Most people try to lose weight for health or beauty reasons. Losing 5 to 10 per cent of your body weight will usually have measurable health benefits, like lower blood pressure and reduced blood sugars.
To lose weight and remain leaner over time, you will have to adjust your diet and exercise routines.
If you have any long-term health condition, speak to your healthcare provider about how best to go about losing weight.
Weight loss is a drop in your weight, which can be intentional or unintentional. Unintentional weight loss is often a symptom of a disease (like tuberculosis) or stress.
Healthy weight loss starts with consuming fewer and burning more calories. This means eating a healthy diet with plenty of vegetables and fruits, cutting down on fats and sugars, and getting more active by exercising and walking. Do not try to loose too much weight at once. Starving yourself is very hard and often leads to weight gains later on. Do not skip meals, but you want to take smaller helpings during the meals. Plan your weight loss program to lose no more than 1 to 2 kg of body weight per month until you hit your preferred weight.
To lose weight, make sure to nourish your body with a healthy, balanced diet. The aim is to reduce the quantity of what you eat and the things that you eat (e.g. reduce fats and sugar).
Your diet will contain the following throughout the day, giving you enough calories to keep you going but to reduce your intake by 500 to 1000 calories per day:
- Include lots of fruits, vegetables, whole grains, and fat-free or low-fat milk and milk products.
- Include proteins such as lean meats, poultry, eggs, seafood, legumes (beans and peas), soy products, nuts and seeds.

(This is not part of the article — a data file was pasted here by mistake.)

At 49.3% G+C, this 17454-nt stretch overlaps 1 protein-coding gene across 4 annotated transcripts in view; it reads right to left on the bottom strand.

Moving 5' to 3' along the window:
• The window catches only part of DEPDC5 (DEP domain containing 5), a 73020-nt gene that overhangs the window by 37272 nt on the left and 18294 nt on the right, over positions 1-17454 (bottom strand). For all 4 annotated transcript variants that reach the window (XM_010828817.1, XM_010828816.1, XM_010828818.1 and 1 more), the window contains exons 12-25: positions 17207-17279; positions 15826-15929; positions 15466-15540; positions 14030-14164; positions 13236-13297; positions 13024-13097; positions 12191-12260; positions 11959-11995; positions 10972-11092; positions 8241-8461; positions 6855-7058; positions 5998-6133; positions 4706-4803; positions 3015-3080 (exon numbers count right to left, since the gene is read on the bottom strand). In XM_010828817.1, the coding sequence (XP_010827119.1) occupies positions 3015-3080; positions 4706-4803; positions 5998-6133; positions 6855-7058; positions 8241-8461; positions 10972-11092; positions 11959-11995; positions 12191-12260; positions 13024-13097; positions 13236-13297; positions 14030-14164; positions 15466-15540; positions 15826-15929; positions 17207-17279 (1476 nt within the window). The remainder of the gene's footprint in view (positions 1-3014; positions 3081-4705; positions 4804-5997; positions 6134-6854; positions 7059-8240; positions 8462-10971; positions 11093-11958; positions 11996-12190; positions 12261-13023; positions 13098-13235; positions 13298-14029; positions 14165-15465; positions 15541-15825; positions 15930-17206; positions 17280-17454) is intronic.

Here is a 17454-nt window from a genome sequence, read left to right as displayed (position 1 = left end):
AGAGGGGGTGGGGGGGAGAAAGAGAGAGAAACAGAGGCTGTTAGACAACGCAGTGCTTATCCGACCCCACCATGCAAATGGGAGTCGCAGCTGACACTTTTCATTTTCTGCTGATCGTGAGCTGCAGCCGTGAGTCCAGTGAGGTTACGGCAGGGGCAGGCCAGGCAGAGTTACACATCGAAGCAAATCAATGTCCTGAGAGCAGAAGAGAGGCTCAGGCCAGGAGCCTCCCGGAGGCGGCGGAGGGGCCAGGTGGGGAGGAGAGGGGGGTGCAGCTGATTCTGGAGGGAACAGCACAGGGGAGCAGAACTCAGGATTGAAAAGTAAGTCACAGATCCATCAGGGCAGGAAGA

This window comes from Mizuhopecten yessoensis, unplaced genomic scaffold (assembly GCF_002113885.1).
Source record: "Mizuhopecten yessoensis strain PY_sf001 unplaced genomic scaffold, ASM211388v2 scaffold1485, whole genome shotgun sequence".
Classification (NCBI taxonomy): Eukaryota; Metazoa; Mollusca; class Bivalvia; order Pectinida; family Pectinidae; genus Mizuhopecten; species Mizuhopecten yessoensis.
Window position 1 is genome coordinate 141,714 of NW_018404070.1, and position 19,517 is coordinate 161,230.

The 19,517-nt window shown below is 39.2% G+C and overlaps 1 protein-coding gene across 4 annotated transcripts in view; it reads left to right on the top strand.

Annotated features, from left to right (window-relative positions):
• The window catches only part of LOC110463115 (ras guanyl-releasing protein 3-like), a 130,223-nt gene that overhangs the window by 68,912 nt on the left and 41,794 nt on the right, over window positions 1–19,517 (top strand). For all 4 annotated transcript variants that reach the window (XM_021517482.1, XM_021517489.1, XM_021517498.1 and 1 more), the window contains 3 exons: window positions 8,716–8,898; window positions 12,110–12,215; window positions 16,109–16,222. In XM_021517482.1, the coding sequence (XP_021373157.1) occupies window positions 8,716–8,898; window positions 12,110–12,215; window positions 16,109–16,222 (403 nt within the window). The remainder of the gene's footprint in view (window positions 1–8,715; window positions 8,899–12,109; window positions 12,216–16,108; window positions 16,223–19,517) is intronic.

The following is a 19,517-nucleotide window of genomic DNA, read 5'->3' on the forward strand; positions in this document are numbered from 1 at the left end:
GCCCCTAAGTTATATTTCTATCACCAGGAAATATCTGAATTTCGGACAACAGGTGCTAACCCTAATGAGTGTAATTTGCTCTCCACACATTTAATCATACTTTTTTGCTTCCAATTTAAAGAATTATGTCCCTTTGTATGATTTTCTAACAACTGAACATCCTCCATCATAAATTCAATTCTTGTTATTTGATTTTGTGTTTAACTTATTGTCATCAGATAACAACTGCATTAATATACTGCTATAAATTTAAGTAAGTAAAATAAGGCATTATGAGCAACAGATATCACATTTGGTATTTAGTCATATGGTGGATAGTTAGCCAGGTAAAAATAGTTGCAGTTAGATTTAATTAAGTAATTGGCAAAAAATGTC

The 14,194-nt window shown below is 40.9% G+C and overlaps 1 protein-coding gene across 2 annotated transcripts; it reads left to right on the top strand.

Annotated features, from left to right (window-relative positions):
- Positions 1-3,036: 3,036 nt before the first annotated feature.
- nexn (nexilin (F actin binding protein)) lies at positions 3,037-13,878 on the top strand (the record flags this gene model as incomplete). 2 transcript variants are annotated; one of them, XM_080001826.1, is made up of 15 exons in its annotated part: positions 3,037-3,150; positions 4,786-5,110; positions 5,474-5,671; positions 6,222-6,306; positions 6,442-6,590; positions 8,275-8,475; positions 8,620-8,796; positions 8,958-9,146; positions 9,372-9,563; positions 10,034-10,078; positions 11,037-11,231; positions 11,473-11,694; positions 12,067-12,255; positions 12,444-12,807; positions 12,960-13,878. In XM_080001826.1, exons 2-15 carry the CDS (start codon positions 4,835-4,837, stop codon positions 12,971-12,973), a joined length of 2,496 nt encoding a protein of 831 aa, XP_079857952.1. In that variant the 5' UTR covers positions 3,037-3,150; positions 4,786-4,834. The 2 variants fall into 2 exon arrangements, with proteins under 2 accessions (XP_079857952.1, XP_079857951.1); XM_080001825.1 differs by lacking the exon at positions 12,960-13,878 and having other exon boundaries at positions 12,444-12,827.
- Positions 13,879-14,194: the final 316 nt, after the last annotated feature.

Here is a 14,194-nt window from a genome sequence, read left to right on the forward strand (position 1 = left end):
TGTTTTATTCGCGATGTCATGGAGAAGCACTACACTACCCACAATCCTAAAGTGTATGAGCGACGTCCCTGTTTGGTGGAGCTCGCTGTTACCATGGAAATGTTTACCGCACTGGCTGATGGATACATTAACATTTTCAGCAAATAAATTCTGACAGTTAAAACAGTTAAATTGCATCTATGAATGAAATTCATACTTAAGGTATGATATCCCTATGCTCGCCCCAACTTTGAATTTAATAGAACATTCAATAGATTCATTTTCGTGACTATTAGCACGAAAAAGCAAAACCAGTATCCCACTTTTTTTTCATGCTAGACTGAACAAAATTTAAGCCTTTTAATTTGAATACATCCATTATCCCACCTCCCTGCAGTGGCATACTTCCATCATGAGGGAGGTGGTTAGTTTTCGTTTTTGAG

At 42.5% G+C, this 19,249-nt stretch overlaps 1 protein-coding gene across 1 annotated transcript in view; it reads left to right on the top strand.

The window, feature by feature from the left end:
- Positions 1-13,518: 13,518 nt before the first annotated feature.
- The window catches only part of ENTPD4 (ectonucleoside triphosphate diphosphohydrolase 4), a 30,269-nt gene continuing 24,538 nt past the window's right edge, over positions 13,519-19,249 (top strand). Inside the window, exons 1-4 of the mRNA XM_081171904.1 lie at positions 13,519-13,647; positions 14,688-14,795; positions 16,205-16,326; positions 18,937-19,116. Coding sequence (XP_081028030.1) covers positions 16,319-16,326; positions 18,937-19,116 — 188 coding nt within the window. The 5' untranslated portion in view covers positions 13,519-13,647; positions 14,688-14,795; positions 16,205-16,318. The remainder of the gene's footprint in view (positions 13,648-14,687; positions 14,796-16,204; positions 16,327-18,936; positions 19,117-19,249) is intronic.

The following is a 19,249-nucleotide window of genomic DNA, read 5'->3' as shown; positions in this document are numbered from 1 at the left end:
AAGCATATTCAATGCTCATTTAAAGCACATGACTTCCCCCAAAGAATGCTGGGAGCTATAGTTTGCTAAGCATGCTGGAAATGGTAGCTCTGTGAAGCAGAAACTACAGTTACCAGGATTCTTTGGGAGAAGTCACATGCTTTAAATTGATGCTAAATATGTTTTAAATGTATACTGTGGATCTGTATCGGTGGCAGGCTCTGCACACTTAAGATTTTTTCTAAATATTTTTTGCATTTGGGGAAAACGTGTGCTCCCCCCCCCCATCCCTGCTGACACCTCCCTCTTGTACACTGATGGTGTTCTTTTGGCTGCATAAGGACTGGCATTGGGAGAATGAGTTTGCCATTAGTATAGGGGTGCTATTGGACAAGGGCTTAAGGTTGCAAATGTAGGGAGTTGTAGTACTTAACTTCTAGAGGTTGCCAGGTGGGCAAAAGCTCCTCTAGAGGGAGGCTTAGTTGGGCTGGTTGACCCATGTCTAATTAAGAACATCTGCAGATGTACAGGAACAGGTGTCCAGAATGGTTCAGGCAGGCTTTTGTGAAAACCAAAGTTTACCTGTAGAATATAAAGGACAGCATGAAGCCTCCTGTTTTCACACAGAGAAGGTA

- Try to avoid saturated or trans fats (e.g. butter, fried foods), salt and sugars.
Fruit: your fruits can be fresh or canned fruits without preservatives. Make your fruit bowls colourful and delicious.
Vegetables: eat raw vegetables as much as possible, or steam them lightly.
Proteins: try a variety of meats, fish, eggs and plant proteins. Meats and fish are healthier when you bake or grill them. Try spicing with herbs to improve the taste.
More tips include:
- Eat regular meals and do not skip breakfast. This will help you stay full and less likely to eat unhealthy snacks.
- Always look for ways to include more fruits and vegetables in your diet. Substitute some of your carbohydrates (like rice and yam) for more complex carbohydrates like fruits and vegetables (carrots and fonio whole grains).
- Check food labels, so you know how many calories, fats and sugars you are eating.
- Include fibre-rich foods in your diet. Foods such as oranges, watermelon, vegetables and whole-grain products. These foods make you feel full for longer.
- Drink lots of water.
- Reduce your portion sizes by using smaller plates.
- Create a meal plan, this way, you are more likely to stick to your reduced calorie intake.
- Limit alcohol intake because alcohol is high in calories.
Aim to do up to 150 minutes of vigorous activity each week. Your activity regimen may include:
- Running or jogging.
- Jumping rope.
- Weight lifting.
- Sports, like football.
- Bicycle riding.
Most of all, try to find an exercise that you enjoy doing and that you will stick with. Exercise at least five days a week to maintain a healthy weight loss. Consider joining an exercise group, as a group can help you to continue to exercise for longer. Next to regular exercises, try to walk more. It is easy and helps to maintain your weight loss.
When you reach your weight goal, it is essential to maintain it. Weight loss may make your body's metabolism slow down, which means that it becomes easier for you to gain weight rather than lose it. Follow these tips to keep your hard-won goals:
- Eat a healthy, balanced diet: you will need to learn to balance your energy needs and food intake. Keeping a balance ensures that you are not eating more than you can use for your daily activities.
- Keep an active routine: have an exercise regimen that keeps you active and helps to increase your overall fitness.
- Keep tabs on your weight from time to time. You can buy a weighing scale for this purpose.
- Some medications for chronic (long-term) diseases can slow down or speed up your metabolism. Speak with your healthcare provider about losing weight while using medication.
Weight loss can be a self-esteem booster, especially when actively putting in the work through dieting and exercise. Set a target and take steps to achieve them. Once you have reached your desired weight, follow through with the above tips to help you maintain the weight.
If you notice that you are losing weight unintentionally, see your healthcare provider as soon as possible.